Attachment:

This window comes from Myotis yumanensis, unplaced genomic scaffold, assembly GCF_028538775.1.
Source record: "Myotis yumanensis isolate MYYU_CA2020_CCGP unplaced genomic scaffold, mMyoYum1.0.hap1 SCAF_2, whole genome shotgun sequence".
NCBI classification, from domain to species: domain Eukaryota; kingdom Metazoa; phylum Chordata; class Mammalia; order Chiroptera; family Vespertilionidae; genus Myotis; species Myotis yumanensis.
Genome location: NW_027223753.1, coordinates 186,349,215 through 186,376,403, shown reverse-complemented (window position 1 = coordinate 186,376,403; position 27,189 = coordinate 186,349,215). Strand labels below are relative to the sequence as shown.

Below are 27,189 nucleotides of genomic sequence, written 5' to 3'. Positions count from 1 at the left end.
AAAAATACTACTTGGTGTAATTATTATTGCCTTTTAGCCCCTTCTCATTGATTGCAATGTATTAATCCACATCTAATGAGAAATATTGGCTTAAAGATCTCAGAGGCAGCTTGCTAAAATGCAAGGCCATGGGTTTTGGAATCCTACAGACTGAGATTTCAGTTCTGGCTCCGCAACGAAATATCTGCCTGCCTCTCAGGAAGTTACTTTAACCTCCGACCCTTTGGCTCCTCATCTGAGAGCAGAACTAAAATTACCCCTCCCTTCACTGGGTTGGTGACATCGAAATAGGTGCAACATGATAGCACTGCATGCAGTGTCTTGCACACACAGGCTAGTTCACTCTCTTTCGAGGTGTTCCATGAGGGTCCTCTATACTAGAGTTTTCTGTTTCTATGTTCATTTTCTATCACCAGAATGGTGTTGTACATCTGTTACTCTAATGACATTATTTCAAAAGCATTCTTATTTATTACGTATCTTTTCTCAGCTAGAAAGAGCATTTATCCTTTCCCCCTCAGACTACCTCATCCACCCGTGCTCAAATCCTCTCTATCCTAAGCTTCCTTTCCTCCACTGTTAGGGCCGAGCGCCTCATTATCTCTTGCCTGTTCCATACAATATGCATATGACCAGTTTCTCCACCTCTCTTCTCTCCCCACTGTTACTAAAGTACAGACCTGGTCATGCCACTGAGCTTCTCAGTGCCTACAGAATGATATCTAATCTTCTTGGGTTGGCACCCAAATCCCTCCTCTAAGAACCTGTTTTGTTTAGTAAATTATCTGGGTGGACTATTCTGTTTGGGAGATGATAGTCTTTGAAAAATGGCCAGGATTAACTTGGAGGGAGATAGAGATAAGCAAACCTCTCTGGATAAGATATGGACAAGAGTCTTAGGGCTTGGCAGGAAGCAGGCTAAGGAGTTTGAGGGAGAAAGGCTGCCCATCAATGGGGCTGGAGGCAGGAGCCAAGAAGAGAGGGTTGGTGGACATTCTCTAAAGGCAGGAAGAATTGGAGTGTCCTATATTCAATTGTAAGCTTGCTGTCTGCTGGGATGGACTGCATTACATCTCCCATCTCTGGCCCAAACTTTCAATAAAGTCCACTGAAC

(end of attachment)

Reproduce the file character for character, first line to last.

This window comes from Myotis yumanensis, unplaced genomic scaffold, assembly GCF_028538775.1.
Source record: "Myotis yumanensis isolate MYYU_CA2020_CCGP unplaced genomic scaffold, mMyoYum1.0.hap1 SCAF_2, whole genome shotgun sequence".
NCBI classification, from domain to species: domain Eukaryota; kingdom Metazoa; phylum Chordata; class Mammalia; order Chiroptera; family Vespertilionidae; genus Myotis; species Myotis yumanensis.
Genome location: NW_027223753.1, coordinates 186,349,215 through 186,376,403, shown reverse-complemented (window position 1 = coordinate 186,376,403; position 27,189 = coordinate 186,349,215). Strand labels below are relative to the sequence as shown.

Below are 27,189 nucleotides of genomic sequence, written 5' to 3'. Positions count from 1 at the left end.
AAAAATACTACTTGGTGTAATTATTATTGCCTTTTAGCCCCTTCTCATTGATTGCAATGTATTAATCCACATCTAATGAGAAATATTGGCTTAAAGATCTCAGAGGCAGCTTGCTAAAATGCAAGGCCATGGGTTTTGGAATCCTACAGACTGAGATTTCAGTTCTGGCTCCGCAACGAAATATCTGCCTGCCTCTCAGGAAGTTACTTTAACCTCCGACCCTTTGGCTCCTCATCTGAGAGCAGAACTAAAATTACCCCTCCCTTCACTGGGTTGGTGACATCGAAATAGGTGCAACATGATAGCACTGCATGCAGTGTCTTGCACACACAGGCTAGTTCACTCTCTTTCGAGGTGTTCCATGAGGGTCCTCTATACTAGAGTTTTCTGTTTCTATGTTCATTTTCTATCACCAGAATGGTGTTGTACATCTGTTACTCTAATGACATTATTTCAAAAGCATTCTTATTTATTACGTATCTTTTCTCAGCTAGAAAGAGCATTTATCCTTTCCCCCTCAGACTACCTCATCCACCCGTGCTCAAATCCTCTCTATCCTAAGCTTCCTTTCCTCCACTGTTAGGGCCGAGCGCCTCATTATCTCTTGCCTGTTCCATACAATATGCATATGACCAGTTTCTCCACCTCTCTTCTCTCCCCACTGTTACTAAAGTACAGACCTGGTCATGCCACTGAGCTTCTCAGTGCCTACAGAATGATATCTAATCTTCTTGGGTTGGCACCCAAATCCCTCCTCTAAGAACCTGTTTTGTTTAGTAAATTATCTGGGTGGACTATTCTGTTTGGGAGATGATAGTCTTTGAAAAATGGCCAGGATTAACTTGGAGGGAGATAGAGATAAGCAAACCTCTCTGGATAAGATATGGACAAGAGTCTTAGGGCTTGGCAGGAAGCAGGCTAAGGAGTTTGAGGGAGAAAGGCTGCCCATCAATGGGGCTGGAGGCAGGAGCCAAGAAGAGAGGGTTGGTGGACATTCTCTAAAGGCAGGAAGAATTGGAGTGTCCTATATTCAATTGTAAGCTTGCTGTCTGCTGGGATGGACTGCATTACATCTCCCATCTCTGGCCCAAACTTTCAATAAAGTCCACTGAAC